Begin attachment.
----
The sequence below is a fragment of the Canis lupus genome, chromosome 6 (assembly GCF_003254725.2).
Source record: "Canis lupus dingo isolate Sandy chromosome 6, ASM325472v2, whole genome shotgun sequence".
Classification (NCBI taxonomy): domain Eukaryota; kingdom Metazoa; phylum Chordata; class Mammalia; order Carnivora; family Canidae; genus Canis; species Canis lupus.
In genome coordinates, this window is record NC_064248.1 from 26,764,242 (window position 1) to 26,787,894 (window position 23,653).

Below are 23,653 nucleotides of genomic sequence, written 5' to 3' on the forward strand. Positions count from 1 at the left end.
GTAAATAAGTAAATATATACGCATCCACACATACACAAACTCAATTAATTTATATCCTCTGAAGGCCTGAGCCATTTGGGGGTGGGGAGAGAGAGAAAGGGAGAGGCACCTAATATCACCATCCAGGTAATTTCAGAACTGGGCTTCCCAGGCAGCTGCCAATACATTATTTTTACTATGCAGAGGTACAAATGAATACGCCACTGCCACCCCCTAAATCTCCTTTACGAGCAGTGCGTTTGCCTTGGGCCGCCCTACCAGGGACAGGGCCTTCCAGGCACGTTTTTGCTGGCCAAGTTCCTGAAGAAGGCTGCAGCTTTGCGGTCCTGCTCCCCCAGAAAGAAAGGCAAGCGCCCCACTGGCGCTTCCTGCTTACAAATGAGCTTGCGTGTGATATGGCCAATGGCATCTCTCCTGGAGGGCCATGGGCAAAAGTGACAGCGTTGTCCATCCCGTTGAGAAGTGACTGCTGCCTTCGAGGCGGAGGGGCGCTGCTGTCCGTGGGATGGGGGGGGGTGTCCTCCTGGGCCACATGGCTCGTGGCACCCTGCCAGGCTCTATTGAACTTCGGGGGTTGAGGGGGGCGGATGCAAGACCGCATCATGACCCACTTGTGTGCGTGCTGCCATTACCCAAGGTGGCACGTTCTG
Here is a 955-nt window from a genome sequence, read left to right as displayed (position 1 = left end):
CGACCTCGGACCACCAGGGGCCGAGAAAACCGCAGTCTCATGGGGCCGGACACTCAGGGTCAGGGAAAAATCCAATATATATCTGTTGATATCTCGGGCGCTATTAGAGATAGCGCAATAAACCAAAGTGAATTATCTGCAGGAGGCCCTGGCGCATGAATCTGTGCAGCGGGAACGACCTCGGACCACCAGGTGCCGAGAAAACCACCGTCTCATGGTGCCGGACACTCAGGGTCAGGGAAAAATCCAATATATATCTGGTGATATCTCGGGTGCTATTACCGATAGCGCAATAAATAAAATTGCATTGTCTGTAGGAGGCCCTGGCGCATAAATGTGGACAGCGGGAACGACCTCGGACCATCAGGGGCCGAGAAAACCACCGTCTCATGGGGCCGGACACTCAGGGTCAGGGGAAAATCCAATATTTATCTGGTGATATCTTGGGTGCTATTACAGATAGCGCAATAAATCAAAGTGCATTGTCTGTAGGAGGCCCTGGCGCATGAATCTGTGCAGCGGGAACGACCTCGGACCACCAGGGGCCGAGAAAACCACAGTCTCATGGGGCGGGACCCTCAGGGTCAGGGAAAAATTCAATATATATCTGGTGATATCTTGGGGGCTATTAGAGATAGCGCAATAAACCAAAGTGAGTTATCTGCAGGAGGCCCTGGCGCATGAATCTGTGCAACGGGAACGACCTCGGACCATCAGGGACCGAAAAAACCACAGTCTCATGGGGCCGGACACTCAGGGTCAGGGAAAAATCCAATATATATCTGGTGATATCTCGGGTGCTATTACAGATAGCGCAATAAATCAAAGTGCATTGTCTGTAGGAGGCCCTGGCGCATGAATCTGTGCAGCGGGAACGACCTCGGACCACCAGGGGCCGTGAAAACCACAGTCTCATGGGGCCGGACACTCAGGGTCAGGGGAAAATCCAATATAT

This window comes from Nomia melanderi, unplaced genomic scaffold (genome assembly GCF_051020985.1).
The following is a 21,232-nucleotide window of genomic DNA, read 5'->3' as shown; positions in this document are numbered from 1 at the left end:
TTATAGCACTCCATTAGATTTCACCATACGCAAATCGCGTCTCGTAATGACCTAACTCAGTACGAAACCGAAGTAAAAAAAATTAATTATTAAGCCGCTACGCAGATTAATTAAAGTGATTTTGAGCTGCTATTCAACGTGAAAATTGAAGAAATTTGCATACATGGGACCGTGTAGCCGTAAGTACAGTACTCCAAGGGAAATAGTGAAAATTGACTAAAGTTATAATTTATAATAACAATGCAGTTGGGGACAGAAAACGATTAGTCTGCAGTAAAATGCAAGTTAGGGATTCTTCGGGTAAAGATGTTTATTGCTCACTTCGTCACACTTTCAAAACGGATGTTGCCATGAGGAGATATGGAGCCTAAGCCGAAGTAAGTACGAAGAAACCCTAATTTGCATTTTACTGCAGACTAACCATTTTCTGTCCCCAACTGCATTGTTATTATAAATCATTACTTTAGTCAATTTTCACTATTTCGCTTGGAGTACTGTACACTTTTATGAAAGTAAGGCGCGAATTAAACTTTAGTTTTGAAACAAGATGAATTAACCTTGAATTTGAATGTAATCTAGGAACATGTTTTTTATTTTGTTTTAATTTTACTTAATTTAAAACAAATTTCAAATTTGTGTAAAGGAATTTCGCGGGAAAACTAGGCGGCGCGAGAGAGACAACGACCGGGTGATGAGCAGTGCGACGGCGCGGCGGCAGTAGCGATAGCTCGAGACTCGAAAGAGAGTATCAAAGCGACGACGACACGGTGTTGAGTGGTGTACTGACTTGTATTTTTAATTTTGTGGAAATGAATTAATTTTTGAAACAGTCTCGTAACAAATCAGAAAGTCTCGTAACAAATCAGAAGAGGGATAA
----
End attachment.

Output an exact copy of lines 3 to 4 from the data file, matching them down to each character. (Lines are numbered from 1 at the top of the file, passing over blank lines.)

Classification (NCBI taxonomy): domain Eukaryota; kingdom Metazoa; phylum Chordata; class Mammalia; order Carnivora; family Canidae; genus Canis; species Canis lupus.
In genome coordinates, this window is record NC_064248.1 from 26,764,242 (window position 1) to 26,787,894 (window position 23,653).